"Most houses that burn down, they just sit there like they're ready to collapse, and they're ugly. Those houses don't get torn down at the same rate that the houses closer to Midtown and downtown do. There was a big church on Woodward that burned down, and immediately the Duggan administration had the rest of that church demolished. There was a woman who was on the east side and her neighbor's house had burned, and it was leaning on her house. The fire department told the city, 'If you don't get rid of this house that's leaning against her house, her house is going to burn down.' They didn't remove the house! It's disproportionate and the city's using the fires to their advantage, because there are neighborhoods that the city is writing off.
"It just seems like because it's happening disproportionately in poor neighborhoods, no one's paying attention to it," says Neavling. "All the big media is caught up on the pop can situation," or what's going on downtown and in Midtown, "but they're not seeing what's really happening in these neighborhoods that are being devoured every day."
Worse, says Neavling, echoing what many in Detroit might believe, arsonists "rarely get caught because of it."
While it is true Midtown and downtown receive the lion's share of the media's attention, the numbers on the wall in Chief Simms' office tell a different story on who is caught and prosecuted. Behind them, Wayne County's assistant prosecuting attorney in charge of the arson unit, Louisa Papalas, is spearheading justice.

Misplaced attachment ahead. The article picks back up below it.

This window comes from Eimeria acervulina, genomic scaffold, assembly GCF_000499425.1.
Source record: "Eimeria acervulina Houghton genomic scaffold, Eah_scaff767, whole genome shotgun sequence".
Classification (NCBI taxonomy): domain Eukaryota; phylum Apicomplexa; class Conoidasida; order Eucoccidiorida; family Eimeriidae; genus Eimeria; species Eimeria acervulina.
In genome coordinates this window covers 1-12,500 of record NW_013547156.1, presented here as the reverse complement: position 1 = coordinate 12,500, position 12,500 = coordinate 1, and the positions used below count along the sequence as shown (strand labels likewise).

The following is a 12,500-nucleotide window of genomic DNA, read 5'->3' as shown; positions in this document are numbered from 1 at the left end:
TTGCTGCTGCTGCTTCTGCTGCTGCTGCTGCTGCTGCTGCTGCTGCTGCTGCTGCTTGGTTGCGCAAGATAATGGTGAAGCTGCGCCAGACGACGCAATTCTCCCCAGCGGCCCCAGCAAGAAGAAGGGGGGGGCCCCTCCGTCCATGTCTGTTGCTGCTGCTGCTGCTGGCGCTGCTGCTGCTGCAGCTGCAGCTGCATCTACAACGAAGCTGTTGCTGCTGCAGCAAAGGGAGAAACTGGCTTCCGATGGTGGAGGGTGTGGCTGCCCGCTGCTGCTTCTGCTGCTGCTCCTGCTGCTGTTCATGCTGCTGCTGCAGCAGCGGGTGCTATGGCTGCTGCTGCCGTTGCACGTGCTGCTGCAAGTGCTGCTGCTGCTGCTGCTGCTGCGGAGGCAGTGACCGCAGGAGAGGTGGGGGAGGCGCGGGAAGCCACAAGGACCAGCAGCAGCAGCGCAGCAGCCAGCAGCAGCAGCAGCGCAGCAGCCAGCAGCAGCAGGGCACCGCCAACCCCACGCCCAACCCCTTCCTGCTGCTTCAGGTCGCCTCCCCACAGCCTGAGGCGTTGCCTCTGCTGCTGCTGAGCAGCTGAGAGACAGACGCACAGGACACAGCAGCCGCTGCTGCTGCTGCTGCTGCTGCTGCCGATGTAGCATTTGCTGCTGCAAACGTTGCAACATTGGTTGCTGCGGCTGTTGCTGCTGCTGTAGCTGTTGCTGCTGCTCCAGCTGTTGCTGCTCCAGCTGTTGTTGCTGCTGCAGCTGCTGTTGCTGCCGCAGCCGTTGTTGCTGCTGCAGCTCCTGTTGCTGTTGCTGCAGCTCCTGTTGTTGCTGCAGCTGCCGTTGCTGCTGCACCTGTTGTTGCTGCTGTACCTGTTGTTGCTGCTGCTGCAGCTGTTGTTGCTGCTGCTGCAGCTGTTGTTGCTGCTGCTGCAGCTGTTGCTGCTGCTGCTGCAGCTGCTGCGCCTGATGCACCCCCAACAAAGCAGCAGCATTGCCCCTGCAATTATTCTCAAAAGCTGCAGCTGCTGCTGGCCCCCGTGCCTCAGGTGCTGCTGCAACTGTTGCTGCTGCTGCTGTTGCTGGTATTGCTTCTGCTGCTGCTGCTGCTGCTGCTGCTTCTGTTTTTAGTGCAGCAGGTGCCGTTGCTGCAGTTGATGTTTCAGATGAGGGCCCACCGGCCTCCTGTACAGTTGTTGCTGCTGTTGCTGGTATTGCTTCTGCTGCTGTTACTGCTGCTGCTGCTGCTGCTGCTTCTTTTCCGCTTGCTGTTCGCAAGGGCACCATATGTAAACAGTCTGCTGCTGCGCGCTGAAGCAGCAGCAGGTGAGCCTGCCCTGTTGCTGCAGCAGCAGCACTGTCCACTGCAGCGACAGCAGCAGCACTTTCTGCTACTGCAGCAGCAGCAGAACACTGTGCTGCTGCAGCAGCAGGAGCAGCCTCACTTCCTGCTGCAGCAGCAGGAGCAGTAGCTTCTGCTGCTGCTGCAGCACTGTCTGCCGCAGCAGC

Papalas began her career 20 years ago. A graduate of the University of Detroit (just before it became U-D Mercy), prosecuting, she says, was "a higher calling" to public service. She got her start in homicide, and moved on to the child-abuse unit. When grant funding became available in early 2011 through the Michigan Arson Prevention Committee in conjunction with the National Insurance Crime Bureau to prosecute and investigate arsons, she volunteered. "These are to me the most challenging cases," she tells Metro Times. "They involve circumstantial evidence, building a case on motive, opportunity, [and] what was the means. You have to make juries care about these cases. When you have a burned-out house, it's difficult for people to see the victim — how is anyone victimized if no one was hurt? The insurance company?" You can hear in Papalas' voice that an insurance company is clearly not a sympathetic victim to a metro Detroit jury.
But Papalas knows who is. It's not just the fire department that's a victim, or even an entire neighborhood that's a victim of arson, she explains. "We're all victims of this. Just because someone's not injured, our sense of safety in our community" is affected. And also, she points out, the insurance premiums that are paid.
The Wayne County prosecutor's media liaison provided Metro Times with a 17-page document that lists every arson prosecution since 2011, the beginning of the grant, through last week.
Line item after line item tells the story of arson in Detroit: Anger, revenge, or profit make up about 75 percent of the cases. Anger at landlords or family members, revenge on exes or landlords, and profit via insurance fraud are most prevalent.
The other 25 percent? Mental stability and competency issues.
There's also the serial arsonist — a firebug whose motive can include revenge or anger or mental health problems.
And, in addition, the serial arsonist-scrapper, who sets fires to make it easier for scrapping.